Iceland's volcano monitoring systems may be the most sensitive and fine-tuned in the world. Plans have been drawn up for a full evacuation of the Vík area within 2 to 4 hours of an eruption.


On a clear day or summer evening, the cliffs along Reynisfjall mountain west of Vík make for the most beautiful walk on Iceland's southern coastline. The most common approach is from Vík, where the ascent must be made inland along the 4WD road that winds its way up. If you have a 4WD vehicle and want to drive up, the road junctions with the Ring Road at the village's western border. In a regular car you can shorten the trip a bit by driving to a parking area at the base of the ascent; turn off the Ring Road right next to the "Velkomin Til Vikur" sign.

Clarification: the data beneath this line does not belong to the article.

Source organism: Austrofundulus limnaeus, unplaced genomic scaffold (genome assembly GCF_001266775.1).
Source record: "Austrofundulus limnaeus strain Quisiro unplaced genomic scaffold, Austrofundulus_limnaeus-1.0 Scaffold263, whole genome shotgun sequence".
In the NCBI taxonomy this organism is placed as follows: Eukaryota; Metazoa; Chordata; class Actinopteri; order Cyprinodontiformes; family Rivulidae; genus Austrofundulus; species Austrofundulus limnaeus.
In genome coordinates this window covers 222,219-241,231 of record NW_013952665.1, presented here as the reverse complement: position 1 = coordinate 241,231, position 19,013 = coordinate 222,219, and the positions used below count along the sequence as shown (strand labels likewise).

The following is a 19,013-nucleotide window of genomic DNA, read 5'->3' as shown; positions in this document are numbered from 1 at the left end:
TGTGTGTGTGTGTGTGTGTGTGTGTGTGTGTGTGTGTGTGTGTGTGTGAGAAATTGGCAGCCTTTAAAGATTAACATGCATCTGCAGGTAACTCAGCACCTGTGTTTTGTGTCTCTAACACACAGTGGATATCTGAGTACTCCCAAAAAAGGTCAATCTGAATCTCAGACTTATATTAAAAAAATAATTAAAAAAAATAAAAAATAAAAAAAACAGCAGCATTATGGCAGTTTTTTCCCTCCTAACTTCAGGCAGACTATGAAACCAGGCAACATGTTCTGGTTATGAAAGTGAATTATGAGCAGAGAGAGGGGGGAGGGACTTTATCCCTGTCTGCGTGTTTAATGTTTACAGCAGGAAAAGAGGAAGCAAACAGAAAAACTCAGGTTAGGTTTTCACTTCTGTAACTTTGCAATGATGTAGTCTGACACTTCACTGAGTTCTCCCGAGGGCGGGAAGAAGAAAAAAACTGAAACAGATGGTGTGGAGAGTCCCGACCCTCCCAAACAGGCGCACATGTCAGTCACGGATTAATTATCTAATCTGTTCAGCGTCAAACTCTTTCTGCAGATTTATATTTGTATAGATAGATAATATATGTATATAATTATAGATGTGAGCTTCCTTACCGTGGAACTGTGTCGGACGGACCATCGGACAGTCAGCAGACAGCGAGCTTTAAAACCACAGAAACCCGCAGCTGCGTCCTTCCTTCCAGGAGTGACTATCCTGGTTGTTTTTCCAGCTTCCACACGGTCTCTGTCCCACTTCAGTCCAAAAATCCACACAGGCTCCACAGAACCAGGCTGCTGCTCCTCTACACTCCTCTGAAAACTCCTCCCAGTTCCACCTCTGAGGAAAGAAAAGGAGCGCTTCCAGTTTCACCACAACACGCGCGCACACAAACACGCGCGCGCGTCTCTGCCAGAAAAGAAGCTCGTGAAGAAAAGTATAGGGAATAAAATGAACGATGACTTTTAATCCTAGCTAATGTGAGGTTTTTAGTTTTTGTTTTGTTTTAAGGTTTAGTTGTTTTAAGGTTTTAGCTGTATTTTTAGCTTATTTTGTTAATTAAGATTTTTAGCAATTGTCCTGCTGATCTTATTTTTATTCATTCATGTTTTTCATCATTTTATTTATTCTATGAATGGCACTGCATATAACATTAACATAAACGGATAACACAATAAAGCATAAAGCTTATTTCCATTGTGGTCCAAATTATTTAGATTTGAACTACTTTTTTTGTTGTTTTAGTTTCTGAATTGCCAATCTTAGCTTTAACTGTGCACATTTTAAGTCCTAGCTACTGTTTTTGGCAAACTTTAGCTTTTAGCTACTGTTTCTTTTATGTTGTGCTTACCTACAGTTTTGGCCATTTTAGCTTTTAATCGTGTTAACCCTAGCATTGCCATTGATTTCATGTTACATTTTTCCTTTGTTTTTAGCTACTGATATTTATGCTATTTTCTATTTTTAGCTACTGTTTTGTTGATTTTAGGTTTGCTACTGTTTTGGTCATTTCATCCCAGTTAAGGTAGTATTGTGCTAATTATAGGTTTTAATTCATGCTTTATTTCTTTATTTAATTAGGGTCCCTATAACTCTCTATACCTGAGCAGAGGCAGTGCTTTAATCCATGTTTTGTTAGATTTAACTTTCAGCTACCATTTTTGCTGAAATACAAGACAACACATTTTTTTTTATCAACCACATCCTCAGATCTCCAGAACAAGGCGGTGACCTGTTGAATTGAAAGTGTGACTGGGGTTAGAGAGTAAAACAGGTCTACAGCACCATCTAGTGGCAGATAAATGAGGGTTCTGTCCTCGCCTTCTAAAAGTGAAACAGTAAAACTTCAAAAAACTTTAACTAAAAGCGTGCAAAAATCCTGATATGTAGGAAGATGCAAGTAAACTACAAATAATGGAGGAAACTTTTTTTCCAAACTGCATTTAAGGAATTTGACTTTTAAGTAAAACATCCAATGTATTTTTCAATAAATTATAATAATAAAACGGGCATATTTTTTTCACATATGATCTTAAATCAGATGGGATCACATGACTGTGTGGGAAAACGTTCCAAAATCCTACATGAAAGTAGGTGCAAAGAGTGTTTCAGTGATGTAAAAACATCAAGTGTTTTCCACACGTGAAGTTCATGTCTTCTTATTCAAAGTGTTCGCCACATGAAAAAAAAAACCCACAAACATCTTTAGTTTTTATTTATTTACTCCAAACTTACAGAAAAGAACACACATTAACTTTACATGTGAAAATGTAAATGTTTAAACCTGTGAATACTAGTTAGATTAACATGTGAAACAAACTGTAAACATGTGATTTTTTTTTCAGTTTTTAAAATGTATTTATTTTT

To make the most of your trek, allow 3 hours in total so you can round the cliffs far enough to take in the views north toward the mountains and glaciers and west toward Reynisfjara Beach, Dyrhólaey, and the Westman Islands. The vibrant bird life includes a good many puffins. Reynisfjall can also be climbed from its western side, by driving south on Route 215 and following the trail that leads up from the Reyniskirkja church, near the power lines. You could also use this route to descend from Reynisfjall and extend your walk from Vík all the way to Reynisfjara.